TexasFreeway > Austin > Photo Gallery > Ranch Road (RR) 2222

Ranch Road (RR) 2222 (also called Bull Creek Road and Koenig Lane)

Last updated July 19, 2001 (add photo)

Also see: 2222 abandoned section

RR2222 is one of Austin's most scenic roads and is the only east-west roadway on the west side of Austin. From central Austin to Loop 360, it is still in a ranch road configuration, with sharp turns, steep grades, and a low water crossing. The roadway is now severely strained by increasing traffic demands.

2222 has seen its share of controversy over the years. The 1980's freeway plan showed two sections of 2222 planned as freeways. The central city section between I-35 and Loop 1 was known as the Koening Lane Freeway and would have been a natural extension of the 290 freeway. It was cancelled in 1994 because of neighborhood impacts. The west section from 360 to RR620 was also designated as a freeway but had the freeway designation removed in 1994. This section was significantly upgraded in the early 1990's with widening and straightening. This construction was allowed to occur because the winding 4-lane undivided roadway was extremely dangerous and the scene of frequent fatalities. The extremely steep grade still remains, however.

The section of 2222 from Loop 360 to Loop 1 is a four lane roadway, with about half the length having a central turning lane. It is slated for future widening, but it remains to be seen what will ultimately be done with the roadway. There are very high-income neighborhoods along this roadway, and neighborhood opposition will be strong. In addition, major widening would destroy much of the scenic and pastoral qualities of the roadway, which would be unfortunate. But with increasing traffic load and absolutely no alternative for the traffic, widening will probably eventually occur. This would be yet another unfortunate consequence of poor planning in Austin.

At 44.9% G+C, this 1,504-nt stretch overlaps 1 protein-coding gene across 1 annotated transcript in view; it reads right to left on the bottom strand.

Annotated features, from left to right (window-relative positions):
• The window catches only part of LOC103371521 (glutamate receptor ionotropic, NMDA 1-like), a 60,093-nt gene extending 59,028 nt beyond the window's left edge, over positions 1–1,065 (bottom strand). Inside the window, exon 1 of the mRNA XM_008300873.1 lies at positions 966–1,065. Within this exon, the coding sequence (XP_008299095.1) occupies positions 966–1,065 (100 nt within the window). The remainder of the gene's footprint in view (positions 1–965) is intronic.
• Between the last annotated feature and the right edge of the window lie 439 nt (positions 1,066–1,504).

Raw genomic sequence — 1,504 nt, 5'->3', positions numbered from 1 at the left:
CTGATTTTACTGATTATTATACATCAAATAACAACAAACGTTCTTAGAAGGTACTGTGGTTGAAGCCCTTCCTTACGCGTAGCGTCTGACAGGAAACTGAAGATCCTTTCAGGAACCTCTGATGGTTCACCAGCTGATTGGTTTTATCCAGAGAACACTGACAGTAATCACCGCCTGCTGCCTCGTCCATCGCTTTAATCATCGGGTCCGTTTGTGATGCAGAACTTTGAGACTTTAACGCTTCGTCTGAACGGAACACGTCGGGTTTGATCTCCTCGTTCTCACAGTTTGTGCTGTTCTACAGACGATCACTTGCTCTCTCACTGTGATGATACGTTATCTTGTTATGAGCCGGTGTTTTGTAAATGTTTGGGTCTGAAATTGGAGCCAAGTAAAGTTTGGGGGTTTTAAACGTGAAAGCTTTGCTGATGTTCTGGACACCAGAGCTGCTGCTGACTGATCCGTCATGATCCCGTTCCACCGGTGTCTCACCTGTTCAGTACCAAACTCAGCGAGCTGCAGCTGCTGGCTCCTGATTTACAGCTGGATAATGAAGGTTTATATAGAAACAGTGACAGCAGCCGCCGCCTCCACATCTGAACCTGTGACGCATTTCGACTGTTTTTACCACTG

SH71 location

The map above shows what should have been done to divert traffic off 2222 so it could be preserved in its historic and scenic state. A freeway or major highway from the 620/2222 intersection to the 360/183 area would have done the job. In fact, City of Austin planning maps from the 1980's show an "Arterial #8" that would have followed this general route. Below is an map except. See Austin historic freeway planning maps for the full map. But arterial #8 is only a hindsight dream, and will never happen since that area is now a preserve for endangered species.

Arterial #8
This 1987 City of Austin planning map shows the planned route of Arterial #8, roughly parallel to 2222. Arterial #8 was dead by 1994. The area is now mostly part of the Balcones Canyonlands Preserve.

2222 cliffs       2222 cliffs
2222 as it hugs Cat Mountain. Photo taken September 2000, looking north.

2222 low water       2222 cliffs
The low water crossing just east of Loop 360. I have lived very close to this intersection since January 1997, and water has overflowed the roadway only once during this period, and for only a brief time. The crossing adds to the roadway's rural character. September 2000, looking east.

2222 360       2222 360
This is a view of Loop 360 where it crosses 2222. Notice the wide right-of-way on 360. Both 360 and 2222 were once planned to be freeways at this point. September 2000, looking northeast.

(Click image for high resolution, 160k) This view looks west from the Loop 360 overpass. West of Loop 360, 2222 is a wider, safer roadway with a central turning lane and paved medians. Before these improvements to 2222 in the early 1990's, this section was a very dangerous stretch of road. Photo taken 5-May-2001.

(Click image for high resolution, 413k) This view looks east over the highway from the Jollyville Plateau, about halfway between 360 and 620. Although not shown in the photo, there is a very steep grade on 2222 at this location, just to the lower right side of the photo. (See photo below). This corridor has only recently been urbanized. The office building was completed in early 2001. Photo taken 7-May-2001.

(Click image for high resolution, 316k) This view looks east down the steep grade at the edge of the Jollyville Plateau. I certainly hope that future improvement plans will reduce the steepness of the grade. Photo taken 7-July-2001.

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